Thursday Sep 06, 2018
The US Secretary of State’s visit to Pakistan has come to an end. Although brief, this was an important visit, coming at a time when relations between the longstanding strategic allies have hit rock bottom.
Pakistan’s perception has experienced a steady downturn under the new US administration, where the country is increasingly seen as an adversary rather than a reluctant ally. Pakistani views of the US have not improved much either.
Pakistan may be fed up with the “do more” mantra, and being treated as a scapegoat for US frustrations in Afghanistan, but the US still accuses Pakistan of not having taken decisive actions against armed groups targeting US and Afghan forces. In response, Pakistan points to the enormous human and financial cost it has paid since 9/11 and insists that it has taken indiscriminate military operations against militant armed groups that have previously operated on its territory. US analysts, however, claim that Pakistan continues to make distinctions between the terror groups, which attack Pakistani citizens and soldiers, and those such as the Taliban in Afghanistan, the Haqqani network and other sectarian outfits, which operate against the US supported Afghan government and beyond.
While suspicions about Pakistan’s duplicity have been circulating since the Bush era, the current US administration has taken a more aggressive stance. The US government decided to suspend payment of $1.1 billion under the Coalition Support Funds (CSF) and, recently, to also halt training of Pakistani military officers in the US.
It was wise of the Pakistani leadership to have US Secretary of State Mike Pompeo meet with the foreign minister and his team, and then to hold a joint meeting with the prime minister and the army chief. This format should dampen further speculation that the Pakistani military and civilian setup expressed different views vis-à-vis their regional goals or their understanding of bilateral ties with the US.
Our new prime minister, Imran Khan, has been a vociferous critic of the US, and its policies toward Pakistan and of its presence in Afghanistan, for years. Since coming to power, he has expressed the desire to seek a “mutually beneficial” relationship with the US that will be based on “mutual respect”. He has apparently assured Pompeo that peace in Afghanistan is a shared goal.
However, the extent to which Pakistan can facilitate the goal of ensuring that the Taliban negotiate a peaceful settlement with the Afghan government, and coalition forces, is also questionable.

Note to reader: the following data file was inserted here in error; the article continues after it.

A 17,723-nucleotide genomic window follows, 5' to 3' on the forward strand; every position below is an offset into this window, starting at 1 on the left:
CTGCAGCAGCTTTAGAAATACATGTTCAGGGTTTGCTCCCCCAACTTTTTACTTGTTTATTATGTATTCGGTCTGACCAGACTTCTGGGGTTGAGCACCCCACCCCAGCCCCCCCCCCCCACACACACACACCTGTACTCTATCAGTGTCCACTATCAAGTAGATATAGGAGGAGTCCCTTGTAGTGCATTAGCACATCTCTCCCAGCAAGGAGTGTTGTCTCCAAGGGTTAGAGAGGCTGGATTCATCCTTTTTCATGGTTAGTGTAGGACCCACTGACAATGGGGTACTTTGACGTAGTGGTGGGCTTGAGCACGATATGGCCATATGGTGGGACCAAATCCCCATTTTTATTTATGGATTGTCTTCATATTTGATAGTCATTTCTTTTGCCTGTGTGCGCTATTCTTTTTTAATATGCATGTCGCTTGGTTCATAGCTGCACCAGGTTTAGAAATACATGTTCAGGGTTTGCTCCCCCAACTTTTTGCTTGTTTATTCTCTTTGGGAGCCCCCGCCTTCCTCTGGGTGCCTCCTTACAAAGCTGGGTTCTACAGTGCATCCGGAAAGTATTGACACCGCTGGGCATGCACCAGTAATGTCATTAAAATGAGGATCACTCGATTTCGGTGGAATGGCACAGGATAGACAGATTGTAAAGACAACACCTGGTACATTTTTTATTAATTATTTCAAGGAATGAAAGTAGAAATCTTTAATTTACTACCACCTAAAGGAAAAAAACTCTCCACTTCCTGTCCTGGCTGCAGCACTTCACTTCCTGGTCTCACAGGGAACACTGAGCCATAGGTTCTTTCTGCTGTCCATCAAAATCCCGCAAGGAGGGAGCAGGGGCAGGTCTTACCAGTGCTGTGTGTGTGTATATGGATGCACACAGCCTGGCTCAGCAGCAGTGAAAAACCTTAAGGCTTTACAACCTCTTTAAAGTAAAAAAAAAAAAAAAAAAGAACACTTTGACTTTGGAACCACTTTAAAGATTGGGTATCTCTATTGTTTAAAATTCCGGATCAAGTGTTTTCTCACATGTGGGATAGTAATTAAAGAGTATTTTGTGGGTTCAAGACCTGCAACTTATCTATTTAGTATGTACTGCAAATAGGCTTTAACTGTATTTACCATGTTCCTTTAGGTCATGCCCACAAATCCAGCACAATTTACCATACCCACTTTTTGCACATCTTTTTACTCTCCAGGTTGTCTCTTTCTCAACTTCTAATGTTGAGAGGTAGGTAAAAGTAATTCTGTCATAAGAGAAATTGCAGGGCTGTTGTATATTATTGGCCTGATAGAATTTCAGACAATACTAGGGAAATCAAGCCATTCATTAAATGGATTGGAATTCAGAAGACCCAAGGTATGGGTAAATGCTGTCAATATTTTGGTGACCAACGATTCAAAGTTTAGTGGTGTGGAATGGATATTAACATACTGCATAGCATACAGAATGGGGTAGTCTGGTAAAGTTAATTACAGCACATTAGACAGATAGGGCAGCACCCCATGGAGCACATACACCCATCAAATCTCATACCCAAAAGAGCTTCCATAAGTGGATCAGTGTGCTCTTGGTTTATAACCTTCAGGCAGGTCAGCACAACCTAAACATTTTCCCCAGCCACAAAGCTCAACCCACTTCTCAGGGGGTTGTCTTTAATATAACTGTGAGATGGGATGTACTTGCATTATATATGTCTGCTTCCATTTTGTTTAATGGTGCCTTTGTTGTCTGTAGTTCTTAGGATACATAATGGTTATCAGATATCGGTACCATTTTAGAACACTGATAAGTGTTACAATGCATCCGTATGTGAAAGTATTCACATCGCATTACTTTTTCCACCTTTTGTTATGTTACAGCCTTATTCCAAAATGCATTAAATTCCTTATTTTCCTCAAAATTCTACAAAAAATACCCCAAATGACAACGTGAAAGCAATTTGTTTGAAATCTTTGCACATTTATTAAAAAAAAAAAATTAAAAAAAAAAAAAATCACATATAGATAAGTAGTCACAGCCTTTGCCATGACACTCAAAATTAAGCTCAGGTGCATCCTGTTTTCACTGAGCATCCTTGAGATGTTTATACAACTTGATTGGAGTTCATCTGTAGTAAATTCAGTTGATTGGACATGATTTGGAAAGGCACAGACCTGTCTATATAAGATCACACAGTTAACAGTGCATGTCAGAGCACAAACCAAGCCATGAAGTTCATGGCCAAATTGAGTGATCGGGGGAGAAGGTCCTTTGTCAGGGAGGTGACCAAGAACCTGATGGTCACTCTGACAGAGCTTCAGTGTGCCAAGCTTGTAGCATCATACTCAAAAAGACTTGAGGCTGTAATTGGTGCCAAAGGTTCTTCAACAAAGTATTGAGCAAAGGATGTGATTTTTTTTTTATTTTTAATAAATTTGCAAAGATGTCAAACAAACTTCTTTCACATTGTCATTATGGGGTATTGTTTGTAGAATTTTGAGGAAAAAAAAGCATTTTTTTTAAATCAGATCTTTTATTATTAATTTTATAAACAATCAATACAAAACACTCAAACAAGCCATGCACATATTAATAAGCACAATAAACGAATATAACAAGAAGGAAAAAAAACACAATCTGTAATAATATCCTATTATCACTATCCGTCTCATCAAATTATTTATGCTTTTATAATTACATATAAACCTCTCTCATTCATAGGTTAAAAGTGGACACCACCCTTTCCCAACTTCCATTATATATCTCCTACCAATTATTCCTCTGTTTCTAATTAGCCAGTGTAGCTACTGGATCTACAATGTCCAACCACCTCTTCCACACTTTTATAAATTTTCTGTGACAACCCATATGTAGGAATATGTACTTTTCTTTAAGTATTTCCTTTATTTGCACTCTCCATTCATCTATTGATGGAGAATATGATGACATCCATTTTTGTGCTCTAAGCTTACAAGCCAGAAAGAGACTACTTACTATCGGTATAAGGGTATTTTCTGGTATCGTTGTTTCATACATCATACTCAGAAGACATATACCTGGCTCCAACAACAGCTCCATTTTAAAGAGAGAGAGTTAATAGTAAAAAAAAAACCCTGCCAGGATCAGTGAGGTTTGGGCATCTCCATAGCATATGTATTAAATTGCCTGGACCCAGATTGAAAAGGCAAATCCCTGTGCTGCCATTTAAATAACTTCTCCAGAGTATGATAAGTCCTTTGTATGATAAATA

Regional analysts have been pointing out that Pakistan now also has less leverage with the Taliban. While residual Taliban elements remain amongst the Afghan refugee population, many Afghan Taliban commanders have rebased themselves in Afghanistan to redouble their offensive against the Afghan government. Many of their family members have now also moved to Iran, while their leadership is primarily based in Qatar. Under these circumstances, Pakistan may not be able to exert the sort of leverage that the US expects.
Moreover, the US is still myopic in terms of its approach to the South Asian region. Our foreign minister brought up the line of control violations by India as being a persistent issue of concern which deflects Pakistan’s focus on the fight along western borders. Yet, the US has done little to allay Pakistan’s regional insecurities, and the new US administration has, in fact, exacerbated them by calling on India to play a much larger role in Afghanistan’s development.
In fact, Pompeo was on his way to India right after his Islamabad trip. In Delhi, he was joined by the US Secretary of Defense. These two senior leaders have engaged with their Indian counterparts to further elevate New Delhi’s status as a defense and business partner for Washington.
There are some irritants in the relationship between India and the US as well. India does not want the US to interfere in trying to resolve the Kashmir dispute. For its part, the US is not happy that India has been purchasing vast amounts of Iranian oil and Russian military equipment. While these are tricky issues for the top US and Indian negotiators to sort out, they are not major hurdles in the increasingly closer Indian relationship with the US. Besides trying to continue bolstering India to counterbalance China, the Trump administration's Indo-Pacific economic strategy is seen by many as its response to China's Belt and Road initiative.
Compared to his agenda in India, Pompeo’s visit to Pakistan had much more modest ambitions, even though he claimed that this visit was meant to reset relations between our two countries and that under the right circumstances military aid to Pakistan could be resumed. Release of a small trace of coalition funds, however, does not mean much in terms of changed attitudes. It is more of a necessity to retain logistical lines vital for retaining the US presence in Afghanistan. Pompeo’s backtracking on his earlier statement that there was no reason for an IMF bailout for Pakistan, to pay Chinese loans, would be a much more significant step. However, the carrot of aid has been dangled to make Pakistan do the bidding of the US before. What would be more significant is if our new government can move beyond a transactional relationship with the US, but that means not only weaning ourselves off reliance on US-backed aid, but also its strategic influence to set our relationship right with all our neighbouring countries.
Ali is a development anthropologist.
Note: The views expressed are those of the author, and do not necessarily reflect the official policy or position of Geo News or the Jang Group.